The Salem Witch Trials in 1692 and The Physick Book of Deliverance Dane
When the word “witch” comes up in people’s minds, they normally picture an old woman with green skin, warts, a pointy hat, and long fingernails who wears black clothes, flies on a broom, and casts harmful spells on others. However, this stereotype is made up by the imaginations of humanity. It all started when religion conflicts began to rise. This was the clash between Christianity and the old religion. Christian leaders began asserting that witches were devil worshippers and savages. In the year 1233, Pope Gregory IX instituted the Roman Catholic tribunal, known as the Inquisition, in an attempt to suppress heresy. At the request of Pope John XXII in 1320, the church officially declared witchcraft and the old religion of the Pagans as a heretical movement and a "hostile threat" to Christianity. Witches had now become heretics and the persecution against all Pagans spread like wildfire throughout Europe. Therefore, the persecutions, murders, and the torture of innocent people who are claimed as “witches” began (“How Did it Start?”). This history and the idea of witches lead to the Salem Witch Trials in 1692 and Katherine Howe’s motivation to write her novel, The Physick Book of Deliverance Dane, which is based on the Salem Witch Trials.
Katherine Howe was born in Huston, Texas and she holds degrees in Art History and Philosophy from Columbia and in American and New England Studies from Boston University. She is a descendant of Elizabeth Proctor, who survived the Salem Witch Trials, and Elizabeth Howe, who did not. She first learned about her ancestors when her aunt was doing some family research. Due to this discovery, Howe became more interested in this specific time period and she began to wonder how life would be like living as a Puritan in the 1600’s. Her book, The Physick Book of Deliverance Dane, which is about the Salem Witch Trials, debuted at #2 on the New York Times bestseller list and has been translated into more than 20 languages. Howe moved to Marblehead from Cambridge in summer of 2005 with her husband and she was scheduled to take her Ph.D. qualifying exams that November. So, while trying to relax from her studies, Howe began to think how vastly the popular account of the witch trials differs from the historical understanding of them. As she was walking in the woods, she began to think: “What if magical were real, but not in the fairy-tale way that we now imagine it?” (Howe “Question and Answer”). So, as Howe was trying to imagine what magic would have looked like to the colonists of Salem, she was inspired to write her novel. Howe’s writing style is very attractive to readers. The vocabulary is not very difficult and she writes in a way that keeps the reader wanting to read more. As the reader explores the novel, they can feel the emotions that the characters are feeling and so they are able to relate to them. Also, she writes her flashbacks to the late seventeenth century in the diction that they would have spoken in. This catches the reader’s attention and it shows her dedication and research for this novel.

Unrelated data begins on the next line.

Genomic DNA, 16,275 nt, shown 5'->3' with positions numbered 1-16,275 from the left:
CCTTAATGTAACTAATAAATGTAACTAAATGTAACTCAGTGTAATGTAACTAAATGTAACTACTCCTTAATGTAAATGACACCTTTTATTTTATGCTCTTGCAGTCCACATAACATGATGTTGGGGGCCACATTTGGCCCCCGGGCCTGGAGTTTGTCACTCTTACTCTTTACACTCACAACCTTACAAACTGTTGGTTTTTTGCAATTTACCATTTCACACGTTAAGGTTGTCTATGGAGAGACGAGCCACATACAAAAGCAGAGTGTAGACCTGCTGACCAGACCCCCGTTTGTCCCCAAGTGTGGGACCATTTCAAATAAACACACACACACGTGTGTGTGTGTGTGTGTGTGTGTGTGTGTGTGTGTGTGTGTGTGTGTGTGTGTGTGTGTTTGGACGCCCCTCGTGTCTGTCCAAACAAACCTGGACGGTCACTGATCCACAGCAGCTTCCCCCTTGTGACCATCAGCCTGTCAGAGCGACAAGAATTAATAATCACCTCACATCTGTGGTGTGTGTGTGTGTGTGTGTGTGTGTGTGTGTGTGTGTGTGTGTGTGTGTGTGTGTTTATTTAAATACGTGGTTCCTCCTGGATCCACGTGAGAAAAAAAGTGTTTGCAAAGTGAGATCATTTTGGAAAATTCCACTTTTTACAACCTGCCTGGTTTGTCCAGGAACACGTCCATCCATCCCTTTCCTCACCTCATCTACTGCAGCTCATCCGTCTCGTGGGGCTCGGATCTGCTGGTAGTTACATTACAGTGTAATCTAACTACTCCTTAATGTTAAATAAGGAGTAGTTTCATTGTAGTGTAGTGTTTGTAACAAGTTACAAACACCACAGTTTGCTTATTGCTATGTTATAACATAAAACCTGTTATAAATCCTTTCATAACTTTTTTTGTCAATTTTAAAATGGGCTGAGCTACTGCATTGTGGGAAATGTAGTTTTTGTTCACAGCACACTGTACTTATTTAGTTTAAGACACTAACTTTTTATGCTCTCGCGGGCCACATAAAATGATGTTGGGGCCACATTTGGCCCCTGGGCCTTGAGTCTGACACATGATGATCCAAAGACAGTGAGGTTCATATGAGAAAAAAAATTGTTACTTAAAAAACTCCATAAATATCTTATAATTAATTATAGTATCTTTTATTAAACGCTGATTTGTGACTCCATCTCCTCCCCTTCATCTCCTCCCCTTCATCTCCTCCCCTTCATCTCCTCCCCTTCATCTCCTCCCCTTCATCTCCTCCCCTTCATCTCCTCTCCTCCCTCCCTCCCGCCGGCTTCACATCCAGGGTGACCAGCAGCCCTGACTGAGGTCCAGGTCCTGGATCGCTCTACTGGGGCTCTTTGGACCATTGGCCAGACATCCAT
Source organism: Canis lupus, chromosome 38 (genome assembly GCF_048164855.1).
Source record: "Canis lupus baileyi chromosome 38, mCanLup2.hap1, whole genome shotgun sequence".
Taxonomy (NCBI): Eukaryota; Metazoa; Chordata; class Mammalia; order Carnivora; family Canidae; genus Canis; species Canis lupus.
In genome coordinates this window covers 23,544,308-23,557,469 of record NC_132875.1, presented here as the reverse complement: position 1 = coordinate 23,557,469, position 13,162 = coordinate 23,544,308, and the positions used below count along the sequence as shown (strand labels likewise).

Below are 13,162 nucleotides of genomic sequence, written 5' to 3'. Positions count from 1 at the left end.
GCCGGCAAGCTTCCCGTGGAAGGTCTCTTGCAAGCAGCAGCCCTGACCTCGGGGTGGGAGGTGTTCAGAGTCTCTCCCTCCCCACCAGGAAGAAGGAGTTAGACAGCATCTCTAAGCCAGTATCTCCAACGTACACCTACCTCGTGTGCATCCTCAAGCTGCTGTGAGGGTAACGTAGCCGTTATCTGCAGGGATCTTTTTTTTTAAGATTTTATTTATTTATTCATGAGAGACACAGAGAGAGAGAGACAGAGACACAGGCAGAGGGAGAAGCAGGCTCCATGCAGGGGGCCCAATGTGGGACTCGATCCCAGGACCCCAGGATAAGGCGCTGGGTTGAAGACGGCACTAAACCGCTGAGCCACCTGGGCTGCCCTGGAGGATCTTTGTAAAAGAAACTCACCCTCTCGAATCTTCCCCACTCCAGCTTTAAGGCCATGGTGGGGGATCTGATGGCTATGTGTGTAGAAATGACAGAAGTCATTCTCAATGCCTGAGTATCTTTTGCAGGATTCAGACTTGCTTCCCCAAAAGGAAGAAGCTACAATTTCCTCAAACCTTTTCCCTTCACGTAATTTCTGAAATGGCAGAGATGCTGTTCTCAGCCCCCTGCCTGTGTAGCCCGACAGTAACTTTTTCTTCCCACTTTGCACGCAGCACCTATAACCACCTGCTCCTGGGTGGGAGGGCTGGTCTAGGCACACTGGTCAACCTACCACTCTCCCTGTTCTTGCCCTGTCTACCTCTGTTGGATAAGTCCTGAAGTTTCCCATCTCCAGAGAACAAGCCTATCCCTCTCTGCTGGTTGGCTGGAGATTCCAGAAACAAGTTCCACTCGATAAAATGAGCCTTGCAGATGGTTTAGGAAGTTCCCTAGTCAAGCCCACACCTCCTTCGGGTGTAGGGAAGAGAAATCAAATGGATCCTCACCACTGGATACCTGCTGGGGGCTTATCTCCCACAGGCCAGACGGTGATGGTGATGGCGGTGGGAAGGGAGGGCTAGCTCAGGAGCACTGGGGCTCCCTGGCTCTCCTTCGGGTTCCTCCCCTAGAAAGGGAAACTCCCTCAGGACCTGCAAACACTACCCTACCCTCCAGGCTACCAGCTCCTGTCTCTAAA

In the 17th century, the church was the cornerstone of life in New England. Most people in Massachusetts were Puritans-colonists who had left England seeking religious tolerance. The Puritan lifestyle was restrained and rigid and it was against the law not to attend church. Since the Puritans were expected to live by this strict moral code, they believed that all sins-from sleeping in church to stealing food-should be punished. They believed that God would punish sinful behavior. When a neighbor would suffer misfortune, such as a sick child or a failed crop, the Puritans saw it as God’s will and did not help. In addition, the Puritans believed that that Devil was as real as God. Everyone was faced with the struggle between the powers of good and evil, but Satan would select the weakest individuals-women, children, and the...
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